The absolute record in terms of multifractality turned out to be Finnegans Wake by James Joyce. The results of our analysis of this text are virtually indistinguishable from ideal, purely mathematical multifractals,” said Professor Stanisław Drożdż, another author of the paper, which has just been published in the computer science journal Information Sciences."



fractal (n) - a curve or geometric figure, each part of which has the same statistical character as the whole. Fractals are useful in modeling structures (such as eroded coastlines or snowflakes) in which similar patterns recur at progressively smaller scales, and in describing partly random or chaotic phenomena such as crystal growth, fluid turbulence, and galaxy formation.

"find, if you are not literally cooefficient, how minney combinaisies and permutandies can be played on the international surd!" - FW p. 284  

Friday, January 22, 2016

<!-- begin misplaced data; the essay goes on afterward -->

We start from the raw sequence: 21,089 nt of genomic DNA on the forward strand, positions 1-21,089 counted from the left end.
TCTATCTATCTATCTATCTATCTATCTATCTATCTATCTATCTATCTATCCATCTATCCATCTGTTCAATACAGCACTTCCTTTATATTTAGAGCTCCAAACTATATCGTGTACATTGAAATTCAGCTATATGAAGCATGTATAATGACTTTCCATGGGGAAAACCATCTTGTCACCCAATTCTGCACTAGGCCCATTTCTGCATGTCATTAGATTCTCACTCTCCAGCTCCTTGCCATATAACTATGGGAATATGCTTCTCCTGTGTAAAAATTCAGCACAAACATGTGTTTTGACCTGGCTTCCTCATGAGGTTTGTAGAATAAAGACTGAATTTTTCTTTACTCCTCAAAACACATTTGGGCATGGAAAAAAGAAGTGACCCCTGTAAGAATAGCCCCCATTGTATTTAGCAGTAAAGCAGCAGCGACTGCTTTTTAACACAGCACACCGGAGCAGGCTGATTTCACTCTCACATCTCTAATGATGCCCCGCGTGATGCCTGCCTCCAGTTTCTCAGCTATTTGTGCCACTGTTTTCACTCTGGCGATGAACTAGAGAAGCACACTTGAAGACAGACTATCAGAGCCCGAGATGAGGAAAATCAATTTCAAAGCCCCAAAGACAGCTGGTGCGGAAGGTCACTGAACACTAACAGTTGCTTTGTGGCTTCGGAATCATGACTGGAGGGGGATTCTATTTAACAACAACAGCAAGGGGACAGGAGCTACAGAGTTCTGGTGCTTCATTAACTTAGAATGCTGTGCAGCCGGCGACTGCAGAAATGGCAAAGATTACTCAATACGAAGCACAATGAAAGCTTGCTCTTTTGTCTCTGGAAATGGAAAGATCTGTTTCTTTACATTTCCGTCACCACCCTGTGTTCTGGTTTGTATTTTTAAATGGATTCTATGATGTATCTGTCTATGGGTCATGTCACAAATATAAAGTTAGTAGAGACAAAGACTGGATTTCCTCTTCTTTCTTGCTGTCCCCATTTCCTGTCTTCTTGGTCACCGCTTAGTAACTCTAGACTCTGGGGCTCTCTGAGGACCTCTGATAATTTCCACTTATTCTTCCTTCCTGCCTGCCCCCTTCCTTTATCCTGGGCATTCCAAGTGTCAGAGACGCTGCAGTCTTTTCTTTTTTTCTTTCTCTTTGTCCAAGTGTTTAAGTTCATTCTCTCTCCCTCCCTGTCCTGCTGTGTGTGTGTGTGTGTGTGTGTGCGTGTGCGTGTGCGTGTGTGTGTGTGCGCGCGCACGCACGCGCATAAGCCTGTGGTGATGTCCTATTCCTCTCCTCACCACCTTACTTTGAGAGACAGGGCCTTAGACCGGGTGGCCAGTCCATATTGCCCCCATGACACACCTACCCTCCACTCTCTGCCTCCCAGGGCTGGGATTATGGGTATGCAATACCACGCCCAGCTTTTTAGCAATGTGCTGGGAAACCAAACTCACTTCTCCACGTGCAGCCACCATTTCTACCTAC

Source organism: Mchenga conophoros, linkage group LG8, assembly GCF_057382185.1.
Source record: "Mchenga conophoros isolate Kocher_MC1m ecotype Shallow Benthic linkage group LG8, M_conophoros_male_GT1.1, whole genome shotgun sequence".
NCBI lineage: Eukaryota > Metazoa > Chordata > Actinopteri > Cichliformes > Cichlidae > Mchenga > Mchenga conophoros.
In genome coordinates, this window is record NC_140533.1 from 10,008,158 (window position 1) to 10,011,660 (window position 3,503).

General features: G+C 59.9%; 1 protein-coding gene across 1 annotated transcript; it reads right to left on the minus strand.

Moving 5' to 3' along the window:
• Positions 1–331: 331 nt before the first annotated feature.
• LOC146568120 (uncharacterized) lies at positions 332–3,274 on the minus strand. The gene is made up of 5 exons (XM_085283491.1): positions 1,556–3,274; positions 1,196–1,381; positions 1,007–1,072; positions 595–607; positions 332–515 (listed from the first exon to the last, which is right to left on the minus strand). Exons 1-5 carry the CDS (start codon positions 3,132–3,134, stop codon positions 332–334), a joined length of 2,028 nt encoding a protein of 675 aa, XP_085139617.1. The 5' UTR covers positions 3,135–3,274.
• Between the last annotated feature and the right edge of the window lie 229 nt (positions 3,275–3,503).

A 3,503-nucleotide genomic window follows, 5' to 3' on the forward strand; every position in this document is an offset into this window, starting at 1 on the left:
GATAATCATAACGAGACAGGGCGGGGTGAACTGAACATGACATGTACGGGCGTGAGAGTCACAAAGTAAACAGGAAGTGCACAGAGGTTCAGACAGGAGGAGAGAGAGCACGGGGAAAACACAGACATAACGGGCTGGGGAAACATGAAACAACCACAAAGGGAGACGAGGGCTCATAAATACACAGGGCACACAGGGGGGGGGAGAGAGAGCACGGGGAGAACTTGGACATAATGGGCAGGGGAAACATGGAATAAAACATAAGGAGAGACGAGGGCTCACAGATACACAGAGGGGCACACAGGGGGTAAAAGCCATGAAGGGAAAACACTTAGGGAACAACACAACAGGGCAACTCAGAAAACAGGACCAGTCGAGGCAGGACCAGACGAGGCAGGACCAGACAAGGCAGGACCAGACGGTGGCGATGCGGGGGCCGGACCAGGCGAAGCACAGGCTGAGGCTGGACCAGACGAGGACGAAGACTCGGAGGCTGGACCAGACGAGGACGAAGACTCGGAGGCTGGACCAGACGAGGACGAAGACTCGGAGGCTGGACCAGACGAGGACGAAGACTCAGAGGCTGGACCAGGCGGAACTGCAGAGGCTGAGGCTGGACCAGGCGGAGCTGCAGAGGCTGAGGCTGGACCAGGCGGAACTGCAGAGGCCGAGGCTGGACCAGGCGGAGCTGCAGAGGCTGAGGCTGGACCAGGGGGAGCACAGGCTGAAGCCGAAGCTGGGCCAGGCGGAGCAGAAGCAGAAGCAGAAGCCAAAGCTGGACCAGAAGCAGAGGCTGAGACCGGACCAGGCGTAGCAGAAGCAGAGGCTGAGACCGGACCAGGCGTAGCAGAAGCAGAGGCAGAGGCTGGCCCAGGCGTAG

What is Finnegans Wake? A Simulacrum of the Globe (Part 2)

Further reinforcing the astounding idea that James Joyce constructed the physical text of Finnegans Wake as a simulacrum of the earthly globe is Roy Benjamin's theory expounded in his excellent article "What Era’s O’ering?: The Precession of the Equinoxes in Finnegans Wake" (from James Joyce Quarterly Vol. 48.1*) where he argues that the Precession of the Equinoxes and the ancient myths revolving around this phenomenon play a central role in the Wake.

It appears that Joyce not only shaped the whole of his book in the form of the spherical earth, he made sure to set it in motion, "whirled without end to end" (FW 582.20) amid the glistening theater of constellations. So accurately did he render its spin that even the earth's slight wobble, like "the spin of a coin" (FW 127.14) or "the spin of the top" (FW 163.18), and the resultant celestial re-positioning that ensues over millennia are featured in his simulacrum.

Remember, Joyce literally put painstaking effort into constructing his works down to the most minute details, especially Finnegans Wake. John Bishop calls it "the single most intentionally crafted literary artefact that our culture has produced." (I cannot refer to that statement enough.) This was not by accident. It's been 75 years since its publication and scholars are still uncovering new forms in its fractal latticework.